Thursday, January 26, 2012

SHOPGIRL: The Novella and the Movie or How I Fell for Mirabelle Buttersfield and Claire Danes

“When you work in the glove department at Neiman’s, you are selling things that nobody buys anymore” ~ STEVE MARTIN, SHOPGIRL

I’ve always been a fan of the talents of Steve Martin; you just can’t call him a comedian, because he’s much more than that (actor, writer, musician, collector of fine art... AWild and Crazy Guy!)  In the year 2000 Steve Martin made his first foray into fiction, with a novella called; SHOPGIRL. I remember when it came out; it was the story of a young woman who works in the wasteland of Neiman Marcus… also known as the glove department. Usually, "the Ray Book Club" (one member... just me) finds himself reading the pistol popping tales typed out by the likes of Elmore Leonard or James Lee Burke. But I’ve always been such a fan of Steve Martin; I knew one day, I’d get around to reading SHOPGIRL.

“Mirabelle is attractive; it's just that she is never the first or second girl chosen” ~ STEVE MARTIN, SHOPGIRL

Well, it took me twelve years to stumble across a copy of it in my local thrift store travels. After I read it, I was sorry that I took so long to read this little gem..  Mirabelle Buttersfield (what an inspired name, I tell ya) is a willowy transplant from Vermont (so willowy, she's sometimes compaired to Popeye's girlfriend Olive Oyl) who comes to the land of palm trees and sunshine after college to pursue career as an artist. Unfortunately she soon finds herself two years into working behind the glove counter at Neimans. Martin’s Mirabelle is lonely, detected, fragile and child like... she lives alone in her little apartment in Silverlake... occasionally doing a self portait of herself on paper in black crayon, that might or might not sell at a local gallery... once every six months? Going even worse than her career as an artist, is her relationships with men.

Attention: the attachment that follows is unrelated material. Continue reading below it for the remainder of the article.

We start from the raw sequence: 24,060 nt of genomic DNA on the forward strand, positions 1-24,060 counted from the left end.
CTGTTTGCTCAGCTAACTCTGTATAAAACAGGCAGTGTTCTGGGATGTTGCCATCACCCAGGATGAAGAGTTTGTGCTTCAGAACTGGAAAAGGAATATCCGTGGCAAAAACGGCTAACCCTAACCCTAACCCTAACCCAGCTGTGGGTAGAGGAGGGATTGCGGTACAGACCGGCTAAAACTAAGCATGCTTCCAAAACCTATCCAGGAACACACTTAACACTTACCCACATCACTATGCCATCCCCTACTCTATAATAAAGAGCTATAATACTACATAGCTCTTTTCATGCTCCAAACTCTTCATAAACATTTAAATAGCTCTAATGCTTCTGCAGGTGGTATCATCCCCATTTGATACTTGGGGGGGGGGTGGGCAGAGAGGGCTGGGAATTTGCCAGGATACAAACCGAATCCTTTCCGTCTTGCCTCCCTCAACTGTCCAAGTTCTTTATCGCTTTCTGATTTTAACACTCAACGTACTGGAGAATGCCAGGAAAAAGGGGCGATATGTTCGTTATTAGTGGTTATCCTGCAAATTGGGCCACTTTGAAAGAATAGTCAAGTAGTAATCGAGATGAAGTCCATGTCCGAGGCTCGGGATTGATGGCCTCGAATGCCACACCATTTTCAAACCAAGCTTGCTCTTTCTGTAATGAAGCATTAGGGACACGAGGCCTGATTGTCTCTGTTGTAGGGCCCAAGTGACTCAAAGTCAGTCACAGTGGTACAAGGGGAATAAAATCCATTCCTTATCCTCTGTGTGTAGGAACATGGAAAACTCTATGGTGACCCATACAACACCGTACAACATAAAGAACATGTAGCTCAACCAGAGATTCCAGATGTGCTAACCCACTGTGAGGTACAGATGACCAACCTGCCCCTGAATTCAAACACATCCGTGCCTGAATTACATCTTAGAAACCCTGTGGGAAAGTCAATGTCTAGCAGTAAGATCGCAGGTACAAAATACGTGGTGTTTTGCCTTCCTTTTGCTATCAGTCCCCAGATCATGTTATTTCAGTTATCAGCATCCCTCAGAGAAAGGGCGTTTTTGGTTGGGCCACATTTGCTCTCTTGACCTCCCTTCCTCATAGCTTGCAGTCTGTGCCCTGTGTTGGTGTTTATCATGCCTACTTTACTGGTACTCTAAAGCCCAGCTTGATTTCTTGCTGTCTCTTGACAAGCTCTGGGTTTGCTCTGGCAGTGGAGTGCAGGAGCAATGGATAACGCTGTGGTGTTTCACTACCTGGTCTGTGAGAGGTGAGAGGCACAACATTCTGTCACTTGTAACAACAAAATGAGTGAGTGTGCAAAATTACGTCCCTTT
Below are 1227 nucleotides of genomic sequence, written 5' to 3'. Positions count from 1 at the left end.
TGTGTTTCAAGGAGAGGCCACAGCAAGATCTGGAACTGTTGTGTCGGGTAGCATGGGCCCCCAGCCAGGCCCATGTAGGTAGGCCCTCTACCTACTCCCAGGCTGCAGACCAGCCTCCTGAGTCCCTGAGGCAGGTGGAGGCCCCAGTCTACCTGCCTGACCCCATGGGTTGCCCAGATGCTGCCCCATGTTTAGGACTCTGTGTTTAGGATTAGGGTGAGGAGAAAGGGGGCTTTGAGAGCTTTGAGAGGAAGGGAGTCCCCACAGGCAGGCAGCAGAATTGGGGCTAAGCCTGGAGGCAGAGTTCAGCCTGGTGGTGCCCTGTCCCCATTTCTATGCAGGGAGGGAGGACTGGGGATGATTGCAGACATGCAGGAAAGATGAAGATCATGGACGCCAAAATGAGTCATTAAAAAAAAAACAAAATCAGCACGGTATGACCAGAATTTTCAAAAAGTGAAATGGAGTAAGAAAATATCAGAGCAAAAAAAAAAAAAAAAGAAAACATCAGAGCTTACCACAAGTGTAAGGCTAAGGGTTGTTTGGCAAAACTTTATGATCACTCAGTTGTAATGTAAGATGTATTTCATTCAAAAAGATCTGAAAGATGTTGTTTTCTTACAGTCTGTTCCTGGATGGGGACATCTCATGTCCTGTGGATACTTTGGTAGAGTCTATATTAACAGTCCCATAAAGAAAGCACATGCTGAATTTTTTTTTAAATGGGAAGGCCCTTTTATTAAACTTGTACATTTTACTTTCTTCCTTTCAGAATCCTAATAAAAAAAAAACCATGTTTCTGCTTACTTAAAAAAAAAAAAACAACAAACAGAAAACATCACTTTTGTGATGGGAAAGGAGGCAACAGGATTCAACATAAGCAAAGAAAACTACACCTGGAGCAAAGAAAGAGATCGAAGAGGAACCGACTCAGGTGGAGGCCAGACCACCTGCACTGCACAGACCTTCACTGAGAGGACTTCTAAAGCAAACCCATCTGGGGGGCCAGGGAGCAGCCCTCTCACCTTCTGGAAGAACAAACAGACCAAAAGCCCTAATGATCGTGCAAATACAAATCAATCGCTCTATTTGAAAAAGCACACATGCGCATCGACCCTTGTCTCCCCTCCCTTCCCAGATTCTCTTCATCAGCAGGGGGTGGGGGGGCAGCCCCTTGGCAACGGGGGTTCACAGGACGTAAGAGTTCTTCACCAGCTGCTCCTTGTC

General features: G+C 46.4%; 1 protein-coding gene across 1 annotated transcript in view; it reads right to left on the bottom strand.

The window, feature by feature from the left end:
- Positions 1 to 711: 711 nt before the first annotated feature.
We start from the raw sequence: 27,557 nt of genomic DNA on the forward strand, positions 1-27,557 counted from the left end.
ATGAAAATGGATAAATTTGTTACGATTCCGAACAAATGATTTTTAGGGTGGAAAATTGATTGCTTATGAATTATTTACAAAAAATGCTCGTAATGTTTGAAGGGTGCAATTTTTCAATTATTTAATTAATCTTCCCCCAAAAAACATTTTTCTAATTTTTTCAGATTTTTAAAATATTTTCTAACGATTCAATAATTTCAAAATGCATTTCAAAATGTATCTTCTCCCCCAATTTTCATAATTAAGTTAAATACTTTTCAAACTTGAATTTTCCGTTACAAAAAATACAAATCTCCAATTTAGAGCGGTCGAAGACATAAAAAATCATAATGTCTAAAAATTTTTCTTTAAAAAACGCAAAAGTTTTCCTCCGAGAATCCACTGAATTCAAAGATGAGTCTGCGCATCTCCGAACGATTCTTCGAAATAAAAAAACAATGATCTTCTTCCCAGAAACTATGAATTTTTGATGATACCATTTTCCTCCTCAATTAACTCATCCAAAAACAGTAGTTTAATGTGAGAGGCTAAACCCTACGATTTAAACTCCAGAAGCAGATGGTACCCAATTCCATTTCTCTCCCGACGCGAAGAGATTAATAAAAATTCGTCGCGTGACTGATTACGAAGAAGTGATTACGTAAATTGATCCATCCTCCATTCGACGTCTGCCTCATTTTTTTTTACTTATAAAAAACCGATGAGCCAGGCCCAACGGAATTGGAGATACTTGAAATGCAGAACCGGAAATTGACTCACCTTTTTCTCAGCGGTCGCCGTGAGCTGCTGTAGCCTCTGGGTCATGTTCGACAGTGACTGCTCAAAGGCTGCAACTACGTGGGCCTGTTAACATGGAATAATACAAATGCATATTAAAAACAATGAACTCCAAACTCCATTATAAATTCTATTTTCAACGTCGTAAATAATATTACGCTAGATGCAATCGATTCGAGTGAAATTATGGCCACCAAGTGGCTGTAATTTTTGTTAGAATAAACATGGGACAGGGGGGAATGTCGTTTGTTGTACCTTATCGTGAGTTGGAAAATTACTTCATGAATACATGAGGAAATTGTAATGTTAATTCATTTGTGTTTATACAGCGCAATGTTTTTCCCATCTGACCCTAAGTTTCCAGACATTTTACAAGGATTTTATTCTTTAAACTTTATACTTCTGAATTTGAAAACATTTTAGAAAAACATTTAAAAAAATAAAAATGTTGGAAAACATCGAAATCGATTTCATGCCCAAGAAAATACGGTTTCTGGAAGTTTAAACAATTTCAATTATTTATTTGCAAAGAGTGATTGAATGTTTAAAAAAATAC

One night out of pure necessity, she allows herself to be picked up at the local Silverlake Laundromat by the bumbling goofball; Jeremy. Unfortunately Jeremy fails to sweep her off her feet, and also fails to give her the night passion she desired. All seems hopeless, then one day the mysterious Ray Porter walks up to her glove counter and to changes her life… but is it for the better? And when it seems that Mirabelle might find happiness... unbeknownst to her, Lisa, a fellow Neiman’s co-worker and master of fallatio, who would like nothing better to see her happiness to come to an end, because of pure jealousy… it’s tough out there in the world of Beverly Hills retail, I guess?

Martin's writing style in this piece is long on description and short on dialogue, but he really told a fine little tale, set against the backdrop of Los Angeles. Even his handling of Mirabelle's sex scenes are done with such grace, that you have to remind yourself that it's the former "Wild and Crazy Guy" who wrote this. I'm sure that there's a bit of autobiography to this book for Martin... you can tell the story was written by a man who's lost love. That being said; I must say that truly enjoyed SHOPGIRL. I just found myself as a reader rooting for Mirabelle Buttersfield and in essence just falling for her, until it ended on page 130.